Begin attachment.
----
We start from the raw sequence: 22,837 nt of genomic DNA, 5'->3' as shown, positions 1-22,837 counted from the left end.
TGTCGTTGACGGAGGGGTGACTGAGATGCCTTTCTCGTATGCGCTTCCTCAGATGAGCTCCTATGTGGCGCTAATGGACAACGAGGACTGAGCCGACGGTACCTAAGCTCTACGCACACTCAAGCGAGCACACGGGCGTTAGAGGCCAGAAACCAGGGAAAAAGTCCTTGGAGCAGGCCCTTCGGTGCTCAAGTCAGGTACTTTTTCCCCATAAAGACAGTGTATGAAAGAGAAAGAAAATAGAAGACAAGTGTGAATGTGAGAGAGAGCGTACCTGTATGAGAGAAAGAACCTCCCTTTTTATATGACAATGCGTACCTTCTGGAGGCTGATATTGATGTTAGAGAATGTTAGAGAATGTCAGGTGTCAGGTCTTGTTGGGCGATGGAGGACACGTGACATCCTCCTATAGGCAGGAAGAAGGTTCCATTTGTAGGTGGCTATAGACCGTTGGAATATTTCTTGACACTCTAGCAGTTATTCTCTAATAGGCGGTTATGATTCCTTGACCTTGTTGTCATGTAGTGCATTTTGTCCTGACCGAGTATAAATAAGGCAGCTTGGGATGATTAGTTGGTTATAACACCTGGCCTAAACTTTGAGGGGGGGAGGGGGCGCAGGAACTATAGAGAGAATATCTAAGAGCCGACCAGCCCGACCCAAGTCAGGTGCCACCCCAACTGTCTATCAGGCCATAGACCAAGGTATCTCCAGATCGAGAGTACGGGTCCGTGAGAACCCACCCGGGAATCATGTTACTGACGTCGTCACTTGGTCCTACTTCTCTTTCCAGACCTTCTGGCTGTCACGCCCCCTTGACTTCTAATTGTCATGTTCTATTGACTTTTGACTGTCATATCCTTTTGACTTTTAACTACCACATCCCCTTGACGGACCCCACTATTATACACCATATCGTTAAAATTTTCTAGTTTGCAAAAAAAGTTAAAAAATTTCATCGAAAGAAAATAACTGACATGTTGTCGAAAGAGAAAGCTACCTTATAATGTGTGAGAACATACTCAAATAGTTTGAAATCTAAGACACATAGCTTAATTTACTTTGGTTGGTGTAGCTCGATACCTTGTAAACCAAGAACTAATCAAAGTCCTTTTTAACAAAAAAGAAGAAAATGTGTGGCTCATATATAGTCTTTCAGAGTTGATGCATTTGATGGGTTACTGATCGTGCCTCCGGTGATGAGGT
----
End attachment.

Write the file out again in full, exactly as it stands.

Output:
We start from the raw sequence: 22,837 nt of genomic DNA, 5'->3' as shown, positions 1-22,837 counted from the left end.
TGTCGTTGACGGAGGGGTGACTGAGATGCCTTTCTCGTATGCGCTTCCTCAGATGAGCTCCTATGTGGCGCTAATGGACAACGAGGACTGAGCCGACGGTACCTAAGCTCTACGCACACTCAAGCGAGCACACGGGCGTTAGAGGCCAGAAACCAGGGAAAAAGTCCTTGGAGCAGGCCCTTCGGTGCTCAAGTCAGGTACTTTTTCCCCATAAAGACAGTGTATGAAAGAGAAAGAAAATAGAAGACAAGTGTGAATGTGAGAGAGAGCGTACCTGTATGAGAGAAAGAACCTCCCTTTTTATATGACAATGCGTACCTTCTGGAGGCTGATATTGATGTTAGAGAATGTTAGAGAATGTCAGGTGTCAGGTCTTGTTGGGCGATGGAGGACACGTGACATCCTCCTATAGGCAGGAAGAAGGTTCCATTTGTAGGTGGCTATAGACCGTTGGAATATTTCTTGACACTCTAGCAGTTATTCTCTAATAGGCGGTTATGATTCCTTGACCTTGTTGTCATGTAGTGCATTTTGTCCTGACCGAGTATAAATAAGGCAGCTTGGGATGATTAGTTGGTTATAACACCTGGCCTAAACTTTGAGGGGGGGAGGGGGCGCAGGAACTATAGAGAGAATATCTAAGAGCCGACCAGCCCGACCCAAGTCAGGTGCCACCCCAACTGTCTATCAGGCCATAGACCAAGGTATCTCCAGATCGAGAGTACGGGTCCGTGAGAACCCACCCGGGAATCATGTTACTGACGTCGTCACTTGGTCCTACTTCTCTTTCCAGACCTTCTGGCTGTCACGCCCCCTTGACTTCTAATTGTCATGTTCTATTGACTTTTGACTGTCATATCCTTTTGACTTTTAACTACCACATCCCCTTGACGGACCCCACTATTATACACCATATCGTTAAAATTTTCTAGTTTGCAAAAAAAGTTAAAAAATTTCATCGAAAGAAAATAACTGACATGTTGTCGAAAGAGAAAGCTACCTTATAATGTGTGAGAACATACTCAAATAGTTTGAAATCTAAGACACATAGCTTAATTTACTTTGGTTGGTGTAGCTCGATACCTTGTAAACCAAGAACTAATCAAAGTCCTTTTTAACAAAAAAGAAGAAAATGTGTGGCTCATATATAGTCTTTCAGAGTTGATGCATTTGATGGGTTACTGATCGTGCCTCCGGTGATGAGGT